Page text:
Effects of Satisfying and Violating Expectations on Serial DependenceS Abreo, A Gergen, N Gupta, J Samaha Journal of Vision
New PhD student April joins lab + several new pre-prints!
Welcome to April Pilipenko, who joined the lab this fall as a PhD student! April's first project is examining how ocular data and alpha jointly predict perception.
We also have a few new pre-prints out related to metacognition and serial dependence! See links below.
Unique Effects of Sedatives, Dissociatives, Psychedelics, Stimulants, and Cannabinoids on Episodic Memory: A Review and Reanalysis of Acute Drug Effects on RecollectionM Doss, J Samaha, FS Barrett, R Griffiths, H de Wit, D Gallo, J Koen biorXiv
Task feedback suggests a post-perceptual locus of serial dependence JM Fulvio, B Rokers, J Samaha biorXiv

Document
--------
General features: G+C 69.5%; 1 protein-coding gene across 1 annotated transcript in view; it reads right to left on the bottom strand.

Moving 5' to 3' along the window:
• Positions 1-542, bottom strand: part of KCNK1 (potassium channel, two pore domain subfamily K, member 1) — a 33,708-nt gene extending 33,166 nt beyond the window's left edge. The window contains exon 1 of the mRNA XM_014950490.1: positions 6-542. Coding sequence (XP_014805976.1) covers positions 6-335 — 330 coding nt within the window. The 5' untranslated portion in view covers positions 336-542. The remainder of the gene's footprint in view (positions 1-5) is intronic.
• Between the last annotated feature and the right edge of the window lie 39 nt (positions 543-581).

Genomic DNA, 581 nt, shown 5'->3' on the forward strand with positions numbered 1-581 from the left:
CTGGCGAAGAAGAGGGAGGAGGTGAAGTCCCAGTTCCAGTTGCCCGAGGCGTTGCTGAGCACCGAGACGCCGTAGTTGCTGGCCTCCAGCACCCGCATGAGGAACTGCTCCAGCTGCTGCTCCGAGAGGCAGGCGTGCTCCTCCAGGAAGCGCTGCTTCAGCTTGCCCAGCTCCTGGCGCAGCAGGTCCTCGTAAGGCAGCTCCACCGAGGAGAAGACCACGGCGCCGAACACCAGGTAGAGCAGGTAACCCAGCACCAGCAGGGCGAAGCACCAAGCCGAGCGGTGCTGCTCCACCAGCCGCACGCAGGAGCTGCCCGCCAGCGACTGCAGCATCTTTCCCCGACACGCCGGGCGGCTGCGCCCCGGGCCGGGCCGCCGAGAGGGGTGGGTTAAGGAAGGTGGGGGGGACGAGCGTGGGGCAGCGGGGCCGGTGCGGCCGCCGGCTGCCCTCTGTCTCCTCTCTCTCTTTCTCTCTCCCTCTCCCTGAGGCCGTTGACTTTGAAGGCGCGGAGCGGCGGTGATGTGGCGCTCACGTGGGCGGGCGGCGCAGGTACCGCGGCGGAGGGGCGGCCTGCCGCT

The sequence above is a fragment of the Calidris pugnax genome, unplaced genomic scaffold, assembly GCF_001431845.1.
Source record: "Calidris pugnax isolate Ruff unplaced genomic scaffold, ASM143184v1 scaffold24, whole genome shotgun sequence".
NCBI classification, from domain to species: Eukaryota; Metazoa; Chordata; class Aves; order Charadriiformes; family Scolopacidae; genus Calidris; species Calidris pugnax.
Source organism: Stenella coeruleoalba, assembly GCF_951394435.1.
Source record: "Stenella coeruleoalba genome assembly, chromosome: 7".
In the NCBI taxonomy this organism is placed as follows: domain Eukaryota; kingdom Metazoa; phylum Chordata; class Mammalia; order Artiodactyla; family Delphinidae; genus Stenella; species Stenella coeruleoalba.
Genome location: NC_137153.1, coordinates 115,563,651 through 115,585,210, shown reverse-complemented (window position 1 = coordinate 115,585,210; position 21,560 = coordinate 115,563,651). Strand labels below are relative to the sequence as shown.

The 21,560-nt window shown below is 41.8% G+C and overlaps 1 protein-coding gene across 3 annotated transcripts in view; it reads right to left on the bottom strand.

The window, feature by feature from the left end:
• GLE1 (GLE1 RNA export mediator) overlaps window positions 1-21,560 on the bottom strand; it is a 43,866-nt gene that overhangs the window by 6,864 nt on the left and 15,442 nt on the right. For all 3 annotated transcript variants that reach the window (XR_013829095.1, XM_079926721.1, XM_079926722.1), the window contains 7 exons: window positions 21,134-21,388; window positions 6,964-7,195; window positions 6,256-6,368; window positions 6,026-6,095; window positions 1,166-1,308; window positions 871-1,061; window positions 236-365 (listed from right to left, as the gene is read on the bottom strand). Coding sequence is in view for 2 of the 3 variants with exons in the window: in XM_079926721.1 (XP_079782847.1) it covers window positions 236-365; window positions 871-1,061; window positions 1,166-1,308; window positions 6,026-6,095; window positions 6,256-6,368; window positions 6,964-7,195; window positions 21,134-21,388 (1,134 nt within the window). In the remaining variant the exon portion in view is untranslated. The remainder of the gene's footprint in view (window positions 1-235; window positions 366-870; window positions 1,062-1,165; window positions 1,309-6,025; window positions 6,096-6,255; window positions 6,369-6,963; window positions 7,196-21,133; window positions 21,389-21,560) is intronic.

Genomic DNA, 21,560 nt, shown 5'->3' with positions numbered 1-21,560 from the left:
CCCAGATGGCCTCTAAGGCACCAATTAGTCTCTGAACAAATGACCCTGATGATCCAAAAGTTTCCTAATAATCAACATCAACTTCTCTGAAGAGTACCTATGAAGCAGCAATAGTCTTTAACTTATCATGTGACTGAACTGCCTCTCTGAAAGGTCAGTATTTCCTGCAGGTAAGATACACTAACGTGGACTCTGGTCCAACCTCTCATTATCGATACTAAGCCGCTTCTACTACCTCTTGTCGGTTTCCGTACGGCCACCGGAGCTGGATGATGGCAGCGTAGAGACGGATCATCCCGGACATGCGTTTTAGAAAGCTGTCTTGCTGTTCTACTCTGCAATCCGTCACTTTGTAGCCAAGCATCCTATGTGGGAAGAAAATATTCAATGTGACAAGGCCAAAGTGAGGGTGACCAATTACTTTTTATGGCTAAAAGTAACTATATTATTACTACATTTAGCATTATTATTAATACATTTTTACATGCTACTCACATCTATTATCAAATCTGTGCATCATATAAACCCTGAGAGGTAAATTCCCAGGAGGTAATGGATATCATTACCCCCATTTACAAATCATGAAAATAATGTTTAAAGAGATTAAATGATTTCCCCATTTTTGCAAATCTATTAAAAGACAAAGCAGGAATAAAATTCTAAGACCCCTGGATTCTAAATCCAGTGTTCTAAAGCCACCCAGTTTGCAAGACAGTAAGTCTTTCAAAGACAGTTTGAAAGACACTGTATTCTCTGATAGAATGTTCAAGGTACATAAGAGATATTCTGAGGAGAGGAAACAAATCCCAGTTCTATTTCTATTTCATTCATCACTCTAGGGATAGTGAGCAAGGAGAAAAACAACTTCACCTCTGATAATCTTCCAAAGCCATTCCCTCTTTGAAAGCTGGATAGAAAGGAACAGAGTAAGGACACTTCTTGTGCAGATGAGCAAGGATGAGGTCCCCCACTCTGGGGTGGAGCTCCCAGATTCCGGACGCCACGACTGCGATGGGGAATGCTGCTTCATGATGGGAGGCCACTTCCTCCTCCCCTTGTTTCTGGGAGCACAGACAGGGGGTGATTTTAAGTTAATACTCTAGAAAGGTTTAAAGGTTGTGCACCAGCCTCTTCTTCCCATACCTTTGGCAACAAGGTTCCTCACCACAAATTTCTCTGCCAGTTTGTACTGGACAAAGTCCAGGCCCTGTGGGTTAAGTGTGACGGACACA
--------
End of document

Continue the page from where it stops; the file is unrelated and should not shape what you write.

Behavioral and neural measures of confidence using a novel auditory pitch identification taskT Tang, J Samaha, MAK Peters PsyArXiv
New paper replicates and extends the finding that prestimulus alpha power biases subjective visibility, not accuracy
Numerous papers have now shown that the amplitude of ongoing alpha oscillations prior to stimulus onset biases confidence, visibility, and detection criterion, but not discrimination accuracy or d'. We extend these findings by replicating the effect but in the domain of high-level perceptual judgments. That is, even for decisions about more complex stimuli (faces versus houses) stronger prestimulus alpha oscillations reduced subjcetive visibility judgments, without change objective discrimination accuracy. Open access link below!